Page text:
ARKHANGELSK, Russia (Reuters) - President Vladimir Putin said on Thursday that Western criticism of how Russia had handled anti-government protesters at the weekend was a politically-motivated attempt to interfere in his country's domestic affairs.
Speaking at an Arctic forum in northern Russia, Putin, who is expected to seek a fourth presidential term next year, also said his political opponents were trying to channel public discontent about corruption for their own "mercenary" needs.
"We know well that this tool was used at the start of the so-called Arab Spring, what this led to, and what bloodshed happened in the region," Putin said, in his first comments on the weekend street protests.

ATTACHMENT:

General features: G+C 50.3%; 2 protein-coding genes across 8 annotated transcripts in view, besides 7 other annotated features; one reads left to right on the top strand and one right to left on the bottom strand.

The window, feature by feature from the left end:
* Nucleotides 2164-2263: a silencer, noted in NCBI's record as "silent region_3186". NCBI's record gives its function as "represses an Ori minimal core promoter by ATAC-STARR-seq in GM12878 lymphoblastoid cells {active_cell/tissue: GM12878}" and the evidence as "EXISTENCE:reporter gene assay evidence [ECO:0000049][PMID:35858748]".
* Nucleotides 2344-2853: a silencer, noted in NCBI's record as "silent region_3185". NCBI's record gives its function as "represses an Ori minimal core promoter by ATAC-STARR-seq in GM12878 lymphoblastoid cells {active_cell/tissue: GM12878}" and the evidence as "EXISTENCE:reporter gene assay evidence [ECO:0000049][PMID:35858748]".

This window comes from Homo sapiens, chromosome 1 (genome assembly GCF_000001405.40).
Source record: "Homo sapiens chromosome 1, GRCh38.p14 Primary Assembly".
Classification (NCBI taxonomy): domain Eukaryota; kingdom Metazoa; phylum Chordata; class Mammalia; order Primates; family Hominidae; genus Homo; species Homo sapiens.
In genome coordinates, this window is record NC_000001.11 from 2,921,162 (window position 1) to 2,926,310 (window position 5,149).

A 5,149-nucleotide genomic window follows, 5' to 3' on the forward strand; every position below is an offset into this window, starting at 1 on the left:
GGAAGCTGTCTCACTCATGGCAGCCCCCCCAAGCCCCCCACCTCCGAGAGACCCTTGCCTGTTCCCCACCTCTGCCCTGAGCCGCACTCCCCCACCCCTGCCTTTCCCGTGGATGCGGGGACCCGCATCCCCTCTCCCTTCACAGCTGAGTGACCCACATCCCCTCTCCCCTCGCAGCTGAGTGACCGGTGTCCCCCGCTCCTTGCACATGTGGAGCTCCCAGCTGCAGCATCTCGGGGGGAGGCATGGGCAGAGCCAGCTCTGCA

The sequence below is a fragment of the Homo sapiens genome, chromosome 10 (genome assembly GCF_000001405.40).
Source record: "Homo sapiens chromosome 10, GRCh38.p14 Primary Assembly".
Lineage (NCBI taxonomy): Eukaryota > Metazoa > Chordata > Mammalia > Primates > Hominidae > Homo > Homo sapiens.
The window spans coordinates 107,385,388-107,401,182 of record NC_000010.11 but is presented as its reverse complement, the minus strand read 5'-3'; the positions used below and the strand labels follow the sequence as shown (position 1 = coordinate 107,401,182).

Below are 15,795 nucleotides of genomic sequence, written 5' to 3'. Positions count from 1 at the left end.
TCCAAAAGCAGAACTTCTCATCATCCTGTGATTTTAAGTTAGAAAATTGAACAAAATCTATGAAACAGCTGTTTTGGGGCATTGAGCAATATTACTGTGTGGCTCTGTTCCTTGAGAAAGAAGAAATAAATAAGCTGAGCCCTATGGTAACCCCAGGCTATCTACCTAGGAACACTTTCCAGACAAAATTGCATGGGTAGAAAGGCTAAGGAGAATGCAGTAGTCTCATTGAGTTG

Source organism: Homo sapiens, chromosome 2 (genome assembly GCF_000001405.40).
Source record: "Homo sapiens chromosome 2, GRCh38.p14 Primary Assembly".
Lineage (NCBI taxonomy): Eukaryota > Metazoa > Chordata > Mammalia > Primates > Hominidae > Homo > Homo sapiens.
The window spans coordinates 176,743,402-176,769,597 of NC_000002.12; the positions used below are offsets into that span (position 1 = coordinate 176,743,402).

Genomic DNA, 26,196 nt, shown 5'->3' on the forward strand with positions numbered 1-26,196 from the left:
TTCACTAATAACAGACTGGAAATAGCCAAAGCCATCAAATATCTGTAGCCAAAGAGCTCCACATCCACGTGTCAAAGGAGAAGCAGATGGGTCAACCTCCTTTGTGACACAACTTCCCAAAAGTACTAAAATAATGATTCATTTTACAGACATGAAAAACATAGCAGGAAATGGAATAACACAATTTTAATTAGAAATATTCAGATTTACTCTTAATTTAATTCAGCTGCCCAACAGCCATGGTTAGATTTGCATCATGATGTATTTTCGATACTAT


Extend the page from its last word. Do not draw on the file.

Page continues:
Thousands of people took part in anti-corruption rallies across Russia on Sunday and dozens of them were arrested or fined.
The United States and the European Union called on the Russian authorities to free detainees.
Putin condemned their calls on Thursday.
"Such appeals to Russia are purely political aimed at applying pressure on the country's domestic political life," he said.
"Everybody should abide by the law and everyone who breaks the law should be punished in accordance with Russian legislation."
The authorities refused to grant protesters formal permission to hold their rallies in most cities meaning that the demonstrations were, in their eyes, illegal.
Opposition activists disagreed however and cited the Russian constitution which they said gives people the right to gather peacefully without the authorities' approval.
Reporting by Oksana Kobzeva and Nastya Lyrchikova; Writing by Maria Tsvetkova; Editing by Vladimir Soldatkin/Andrew Osborn